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Pro Evolution Soccer 2018 Review

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A decade ago I gave up on Pro Evolution Soccer. After spending many a year with the franchise, loving the vast majority of what Konami had to throw my way, I could no longer ignore the draw of FIFA. You see, EA had upped their game massively – so much so that PES was left trailing in its wake.

FIFA is where all my friends started getting their football hits and, aside from a brief dabble with PES a couple of years back, that too is where I spent my time. It had solid online play and it delivered one of the biggest draws in sports games to date – Ultimate Team. It also had Pro Clubs, giving those of us who had a group of likeminded players the best experience of any football game ever.

But the last few years have been pretty kind to Konami. The gap between them and EA, and their PES series to the rival FIFA offering, has diminished, with the last couple of iterations providing the most testing challenge yet to EA’s crown. Now though Konami are back with PES 2018, and they are promising more new features than any game in the last decade. Have they included enough to finally be able to take the winner’s medal over FIFA?

You know what? The answer to that question is always going to be different depending on who you chat to. Die-hard FIFA fans will never be able to discard FUT and Clubs, with many of them dismissing any Konami football title right off the bat. But on the other hand, PES players will always sit here and relish any new feature that is delivered, embracing it with open arms and never letting go.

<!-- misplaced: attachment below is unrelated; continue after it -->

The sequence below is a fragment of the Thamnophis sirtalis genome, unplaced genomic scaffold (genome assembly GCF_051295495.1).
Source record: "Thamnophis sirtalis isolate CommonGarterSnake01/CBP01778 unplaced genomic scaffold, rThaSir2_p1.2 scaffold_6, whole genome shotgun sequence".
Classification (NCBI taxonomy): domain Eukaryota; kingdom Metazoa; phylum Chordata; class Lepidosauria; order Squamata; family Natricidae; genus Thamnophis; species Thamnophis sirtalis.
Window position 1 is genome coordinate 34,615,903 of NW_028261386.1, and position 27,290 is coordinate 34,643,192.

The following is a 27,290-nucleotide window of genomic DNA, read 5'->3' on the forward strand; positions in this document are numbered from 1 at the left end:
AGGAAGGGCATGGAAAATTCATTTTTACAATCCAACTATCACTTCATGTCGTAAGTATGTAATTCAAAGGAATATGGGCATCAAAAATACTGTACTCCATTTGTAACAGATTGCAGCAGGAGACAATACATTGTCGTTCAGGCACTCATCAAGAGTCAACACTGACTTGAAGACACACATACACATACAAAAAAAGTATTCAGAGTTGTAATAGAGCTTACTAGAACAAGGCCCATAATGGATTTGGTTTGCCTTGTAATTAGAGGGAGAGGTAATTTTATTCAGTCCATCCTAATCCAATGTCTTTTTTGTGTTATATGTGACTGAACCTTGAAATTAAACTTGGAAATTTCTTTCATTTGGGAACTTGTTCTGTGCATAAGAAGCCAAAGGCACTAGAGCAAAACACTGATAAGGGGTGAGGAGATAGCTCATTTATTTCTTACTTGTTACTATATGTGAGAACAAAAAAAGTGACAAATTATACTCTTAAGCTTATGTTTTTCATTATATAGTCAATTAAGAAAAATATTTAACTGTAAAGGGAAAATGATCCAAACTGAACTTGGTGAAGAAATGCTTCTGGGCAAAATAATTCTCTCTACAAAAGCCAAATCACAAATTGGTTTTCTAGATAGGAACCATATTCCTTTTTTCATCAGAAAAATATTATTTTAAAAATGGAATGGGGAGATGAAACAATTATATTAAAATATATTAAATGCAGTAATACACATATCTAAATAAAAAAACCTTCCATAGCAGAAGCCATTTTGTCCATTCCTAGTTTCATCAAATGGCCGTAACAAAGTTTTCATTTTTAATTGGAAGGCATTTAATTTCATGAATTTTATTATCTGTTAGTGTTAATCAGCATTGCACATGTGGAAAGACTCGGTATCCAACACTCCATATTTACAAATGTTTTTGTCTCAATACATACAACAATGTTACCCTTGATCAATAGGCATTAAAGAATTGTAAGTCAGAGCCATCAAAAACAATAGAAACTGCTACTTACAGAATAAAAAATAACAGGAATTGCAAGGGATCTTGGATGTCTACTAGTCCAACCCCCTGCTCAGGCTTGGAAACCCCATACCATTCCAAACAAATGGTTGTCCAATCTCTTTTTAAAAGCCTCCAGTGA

Perhaps then someone who has previously been hunkered down in the PES camp, to only switch allegiances to FIFA before slowly getting tired of the same old format would be best placed then? Yeah, that’s me to a tee.

So, what do we have with PES 2018? Well, we have stunning visuals, outstanding football mechanics and enough content to keep you busy until PES 2019. But alongside those we have a lack of massively exciting features, terrible commentary, and, most disappointingly, at least for me – no proper Pro Clubs substitute.

As you would expect with a PES title, Master League, giving you the chance to fulfil your player-manager ideology is in place. myClub is also present, letting you build a club from scratch, before filling it with stars and taking on the world, whilst Become a Legend allows you to focus all your efforts on one player, taking him from zero to hero – and then back down again! The licensed Champions League, Europa League and AFC Champions League options are also great and will play host to the long term ambitions of any player. Should you not want to bother with the long term goals, then one-off quick hit matches, allowing you to waste anything from a couple of minutes to nearly an hour, also more than suffice.

From the off though, the lack of real club names is an issue for me, but editing is possible and shouldn’t ever be enough for anyone to completely dismiss the game. Besides, player names are all in place, and the ratings of each superstar are seemingly fair. There are a couple which make me question the Konami stat raters’ sanity, but on the whole most will be happy with what they have. A Day One patch implementing all summer transfers has also ensured that Neymar and Mbappe are at PSG, ensuring that you’re going to no doubt come up against the power of the French giants more times than you can imagine. Unless of course the community decides that the might of Madrid or the silky skills of the Catalan kings at Barcelona are the way to rule the online worlds this time round.